Then check the air filter and ducting to the inlet manifold for blocking etc.

Then check for air in the fuel system being sucked in towards the injector pump, an air leak will knock off the performance of a diesel pretty quickly.
common problems are perished priming pumps that sit on top of the filter housing.

Do these have the bosch ve injector pumps on them, if so they can sometimes leak air via the throttle shaft O ring, they also have another fine mesh filter screen just underneath the idle stop solenoid that can also block up.

then look at turbo, injector pump etc, but cover the basics first.

hope this helps
Cheers

Trains
AnswerID: 603693

Reply By: Athol W1 - Monday, Aug 22, 2016 at 09:32

Monday, Aug 22, 2016 at 09:32
Stuart and Gunny
As your vehicle is a 1993 model Holden Rodeo 2.8 TD the only electronics that effect the engine operation is a computer controlled glow plugs, and an electric solenoid for engine start/stop. I am not sure what you mean about going into limp home mode as, as I recall, there is no such warning or operational system in these vehicles.
Any loss of 'get up and go' will come down to some sort of mechanical issue, and could be as simple as a blocked fuel or air filter, or even that there is a tappet adjustment required. That breed of vehicle is very much affected by incorrect tappet clearance, and yes I did own a number of 2.8td Isuzu vehicles. Old or poor quality engine oil will also be another possible cause, and only use 15/40 oil, do not be tempted to use any 'thicker' oil just because it may use some. When this engine was first released in the Jackaroo the oil spec was SAE30, and the use of multigrade oils caused glazing of the bores and oil useage.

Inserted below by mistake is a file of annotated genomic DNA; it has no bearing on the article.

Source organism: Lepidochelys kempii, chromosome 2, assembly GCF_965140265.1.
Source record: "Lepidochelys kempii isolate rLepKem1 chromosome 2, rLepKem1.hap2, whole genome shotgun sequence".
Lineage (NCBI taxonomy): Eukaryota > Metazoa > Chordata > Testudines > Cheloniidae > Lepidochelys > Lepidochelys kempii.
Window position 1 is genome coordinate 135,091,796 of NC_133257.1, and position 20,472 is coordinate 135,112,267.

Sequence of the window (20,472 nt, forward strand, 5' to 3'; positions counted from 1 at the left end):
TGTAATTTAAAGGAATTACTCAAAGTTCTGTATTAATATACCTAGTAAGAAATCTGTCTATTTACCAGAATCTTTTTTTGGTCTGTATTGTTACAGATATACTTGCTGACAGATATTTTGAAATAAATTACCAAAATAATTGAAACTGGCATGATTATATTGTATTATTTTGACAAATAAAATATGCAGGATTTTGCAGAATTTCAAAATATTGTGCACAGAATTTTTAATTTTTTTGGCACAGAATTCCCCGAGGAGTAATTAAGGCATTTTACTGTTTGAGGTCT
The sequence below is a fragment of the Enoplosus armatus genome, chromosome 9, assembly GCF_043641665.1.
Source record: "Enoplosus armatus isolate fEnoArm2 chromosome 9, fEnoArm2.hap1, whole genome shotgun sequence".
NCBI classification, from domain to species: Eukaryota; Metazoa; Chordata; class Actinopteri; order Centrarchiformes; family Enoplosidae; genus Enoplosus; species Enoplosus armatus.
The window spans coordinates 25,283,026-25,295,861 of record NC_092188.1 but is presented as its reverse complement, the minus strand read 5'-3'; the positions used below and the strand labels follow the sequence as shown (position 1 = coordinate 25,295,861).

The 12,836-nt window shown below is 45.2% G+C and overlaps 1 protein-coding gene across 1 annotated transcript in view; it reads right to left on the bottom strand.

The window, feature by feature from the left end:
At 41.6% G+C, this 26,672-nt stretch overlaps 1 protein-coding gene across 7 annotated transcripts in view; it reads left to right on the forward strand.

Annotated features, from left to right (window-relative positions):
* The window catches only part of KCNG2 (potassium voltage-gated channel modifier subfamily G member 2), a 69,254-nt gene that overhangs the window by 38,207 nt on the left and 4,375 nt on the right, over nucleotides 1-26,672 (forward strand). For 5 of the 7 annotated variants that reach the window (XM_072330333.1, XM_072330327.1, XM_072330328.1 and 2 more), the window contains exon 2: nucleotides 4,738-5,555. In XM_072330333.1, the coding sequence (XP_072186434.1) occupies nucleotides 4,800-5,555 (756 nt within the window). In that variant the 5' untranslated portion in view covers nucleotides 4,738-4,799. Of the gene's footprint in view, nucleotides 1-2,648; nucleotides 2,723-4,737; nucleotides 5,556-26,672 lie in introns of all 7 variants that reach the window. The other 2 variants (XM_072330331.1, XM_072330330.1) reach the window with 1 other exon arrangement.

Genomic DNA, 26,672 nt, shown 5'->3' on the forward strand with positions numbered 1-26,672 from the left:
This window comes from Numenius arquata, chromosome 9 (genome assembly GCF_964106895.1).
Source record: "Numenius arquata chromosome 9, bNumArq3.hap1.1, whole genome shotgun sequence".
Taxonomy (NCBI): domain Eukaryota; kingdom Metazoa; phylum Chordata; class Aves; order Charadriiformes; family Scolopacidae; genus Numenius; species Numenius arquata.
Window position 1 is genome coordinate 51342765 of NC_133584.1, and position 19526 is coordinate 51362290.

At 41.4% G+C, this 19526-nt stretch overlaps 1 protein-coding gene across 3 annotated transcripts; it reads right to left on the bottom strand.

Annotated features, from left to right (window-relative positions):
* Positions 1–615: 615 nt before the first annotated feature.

Also any loss of boost pressure will have a marked effect on performance, so check all hoses and even the inlet manifold gasket (oil leaks from these areas would be a give away). Whilst a blocked exhaust is a possibility it is extremely rare, a leaking exhaust manifold to either head or turbo would also cause your problem.
And finally it may pay to have the injector pump timing checked, as I have found them to be out (retarded) by just a couple of degrees, and a reset has made a very noticeable change in the performance and fuel economy.
Hope this is of assistance.
Regards
Athol
Retired Motor Mechanic and past owner of similar vehicles.

Isuzu powered Dmax, Colorado and Rodeo vehicles do not have Diesel Particulate Filters as yet.
AnswerID: 603694

Reply By: 08crd - Tuesday, Aug 23, 2016 at 21:03

Tuesday, Aug 23, 2016 at 21:03
I'm another one for the fuel filter, air filter blocked, or maybe some air inlet hose is collapsing(if they have one) or maybe a collapsed muffler internals causing a blockage.
Diesels that old have minimal electronics and no engine management electronics.
So basically it is an air pump, they suck in as much air as available, inject a predetermined amount of fuel and bang, then blow it out the exhaust.
If it has lost its get up and go, it has a restriction on the inlet, or it is not getting enough fuel, or it has lost compression, or it has a blockage getting rid of it all.lol
So the last two posts,IMO were spot on.
AnswerID: 603758